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Secondary Causes for Low Bone Mineral Density Common

-- Eric Metcalf

Tuesday, June 23, 2009

TUESDAY, June 23 (HealthDay News) -- Many postmenopausal breast cancer survivors may have secondary causes of low bone mineral density that are potentially treatable, according to research published online on June 22 in the Journal of Clinical Oncology.

G. Bruce Mann, Ph.D., of the Royal Women's Hospital in Victoria, Australia, and colleagues analyzed data from 200 women -- median age at diagnosis, 62 years -- who'd been diagnosed with breast cancer within the previous five years. Subjects' bone mineral density (BMD) was checked, and blood samples were tested for serum calcium, vitamin D, thyroid function, and parathyroid hormone.

The researchers found that roughly 47 percent of the women had osteopenia and 12.8 percent had osteoporosis. Many had insufficient (37 percent) or deficient (27 percent) vitamin D, and 21 percent had higher than normal parathyroid hormone concentrations. Six women had primary hyperparathyroidism (PHPT) and two had recent surgery for the condition, while 27 had secondary hyperparathyroidism from vitamin D deficiency and six had normocalcemic hyperparathyroidism. Of the patients with low BMD and hormone receptor-positive cancer, the authors note that 8 percent had recent or new PHPT.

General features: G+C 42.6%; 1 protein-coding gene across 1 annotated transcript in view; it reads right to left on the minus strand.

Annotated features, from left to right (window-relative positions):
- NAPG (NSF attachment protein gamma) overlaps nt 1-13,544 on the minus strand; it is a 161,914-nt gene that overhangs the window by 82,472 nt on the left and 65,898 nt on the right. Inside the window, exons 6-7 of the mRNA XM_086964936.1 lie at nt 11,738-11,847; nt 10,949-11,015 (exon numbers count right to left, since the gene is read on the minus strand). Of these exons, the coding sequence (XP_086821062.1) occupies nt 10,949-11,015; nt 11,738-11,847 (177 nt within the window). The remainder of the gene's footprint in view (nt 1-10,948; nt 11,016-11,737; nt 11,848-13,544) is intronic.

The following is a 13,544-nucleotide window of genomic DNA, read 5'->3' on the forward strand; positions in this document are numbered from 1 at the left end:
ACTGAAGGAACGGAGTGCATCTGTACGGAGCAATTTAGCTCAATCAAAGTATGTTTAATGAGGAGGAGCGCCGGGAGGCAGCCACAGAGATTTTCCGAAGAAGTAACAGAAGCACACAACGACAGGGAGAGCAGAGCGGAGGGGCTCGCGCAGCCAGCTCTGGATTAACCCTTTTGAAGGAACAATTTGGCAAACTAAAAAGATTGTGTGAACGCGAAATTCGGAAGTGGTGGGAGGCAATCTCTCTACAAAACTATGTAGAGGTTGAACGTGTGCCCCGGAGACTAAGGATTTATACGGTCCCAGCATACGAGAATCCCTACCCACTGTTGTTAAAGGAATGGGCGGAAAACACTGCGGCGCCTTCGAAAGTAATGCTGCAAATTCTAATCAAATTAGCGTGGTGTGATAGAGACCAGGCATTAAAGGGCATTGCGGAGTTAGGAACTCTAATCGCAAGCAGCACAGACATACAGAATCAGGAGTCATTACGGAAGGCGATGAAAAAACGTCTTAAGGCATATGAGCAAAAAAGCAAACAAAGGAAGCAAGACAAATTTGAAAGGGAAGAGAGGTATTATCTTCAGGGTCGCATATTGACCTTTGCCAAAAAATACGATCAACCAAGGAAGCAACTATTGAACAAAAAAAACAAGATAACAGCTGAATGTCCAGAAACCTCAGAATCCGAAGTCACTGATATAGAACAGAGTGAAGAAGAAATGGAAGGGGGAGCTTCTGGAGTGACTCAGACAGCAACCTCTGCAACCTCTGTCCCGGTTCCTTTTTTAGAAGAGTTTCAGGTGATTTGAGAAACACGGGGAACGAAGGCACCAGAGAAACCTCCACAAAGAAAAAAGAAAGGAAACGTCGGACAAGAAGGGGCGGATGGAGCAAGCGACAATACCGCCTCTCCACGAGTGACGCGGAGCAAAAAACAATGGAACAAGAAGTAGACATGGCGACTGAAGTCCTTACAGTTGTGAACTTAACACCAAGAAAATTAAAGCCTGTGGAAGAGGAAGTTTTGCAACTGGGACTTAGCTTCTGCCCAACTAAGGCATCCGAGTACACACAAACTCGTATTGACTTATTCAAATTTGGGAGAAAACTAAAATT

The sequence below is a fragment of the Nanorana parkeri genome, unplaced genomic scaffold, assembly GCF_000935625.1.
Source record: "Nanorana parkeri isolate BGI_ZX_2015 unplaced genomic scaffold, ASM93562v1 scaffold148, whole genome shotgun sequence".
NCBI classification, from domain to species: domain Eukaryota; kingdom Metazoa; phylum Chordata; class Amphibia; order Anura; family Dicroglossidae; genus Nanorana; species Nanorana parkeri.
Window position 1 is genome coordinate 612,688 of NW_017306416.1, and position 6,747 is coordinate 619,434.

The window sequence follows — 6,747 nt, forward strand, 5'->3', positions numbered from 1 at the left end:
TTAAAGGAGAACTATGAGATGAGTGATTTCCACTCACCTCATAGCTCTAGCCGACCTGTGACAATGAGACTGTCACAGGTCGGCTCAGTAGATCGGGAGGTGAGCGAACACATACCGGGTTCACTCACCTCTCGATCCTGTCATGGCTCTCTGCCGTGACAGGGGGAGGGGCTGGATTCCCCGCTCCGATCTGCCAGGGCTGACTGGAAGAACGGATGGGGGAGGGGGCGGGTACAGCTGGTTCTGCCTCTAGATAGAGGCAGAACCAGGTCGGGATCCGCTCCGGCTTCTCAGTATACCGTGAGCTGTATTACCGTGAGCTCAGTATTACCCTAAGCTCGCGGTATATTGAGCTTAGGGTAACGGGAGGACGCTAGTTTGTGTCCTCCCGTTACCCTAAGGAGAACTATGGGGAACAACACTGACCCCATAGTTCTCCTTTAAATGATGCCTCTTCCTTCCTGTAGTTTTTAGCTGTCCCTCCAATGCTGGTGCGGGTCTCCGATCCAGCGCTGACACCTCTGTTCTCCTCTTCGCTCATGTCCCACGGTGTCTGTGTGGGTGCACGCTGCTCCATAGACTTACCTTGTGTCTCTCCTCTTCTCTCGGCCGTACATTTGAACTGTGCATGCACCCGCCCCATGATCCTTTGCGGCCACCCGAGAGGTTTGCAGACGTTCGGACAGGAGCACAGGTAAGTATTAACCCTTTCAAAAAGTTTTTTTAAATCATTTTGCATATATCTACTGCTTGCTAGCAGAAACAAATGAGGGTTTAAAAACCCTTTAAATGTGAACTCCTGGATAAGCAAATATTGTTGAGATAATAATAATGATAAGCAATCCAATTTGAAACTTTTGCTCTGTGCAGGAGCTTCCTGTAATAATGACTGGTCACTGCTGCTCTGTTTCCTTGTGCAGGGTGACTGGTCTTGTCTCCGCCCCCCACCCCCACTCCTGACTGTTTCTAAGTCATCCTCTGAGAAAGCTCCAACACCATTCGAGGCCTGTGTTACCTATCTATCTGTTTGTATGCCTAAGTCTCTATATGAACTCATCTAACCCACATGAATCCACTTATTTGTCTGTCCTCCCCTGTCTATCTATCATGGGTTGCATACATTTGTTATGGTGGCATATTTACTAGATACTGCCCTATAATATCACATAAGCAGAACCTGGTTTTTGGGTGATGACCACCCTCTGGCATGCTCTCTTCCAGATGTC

"Secondary causes of osteoporosis should be sought and corrected, particularly in patients with hormone receptor-positive breast cancer and low BMD. Vitamin D should be measured and supplemented if low; repeat testing is appropriate to confirm adequate vitamin D replacement. Calcium levels should be checked, PHPT should be specifically sought if calcium levels are high, and PHPT should be treated appropriately," the authors conclude.

Two co-authors reported financial associations with Novartis Pharmaceuticals.

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Specialties Cardiology
Diabetes & Endocrinology
Internal Medicine
Family Practice

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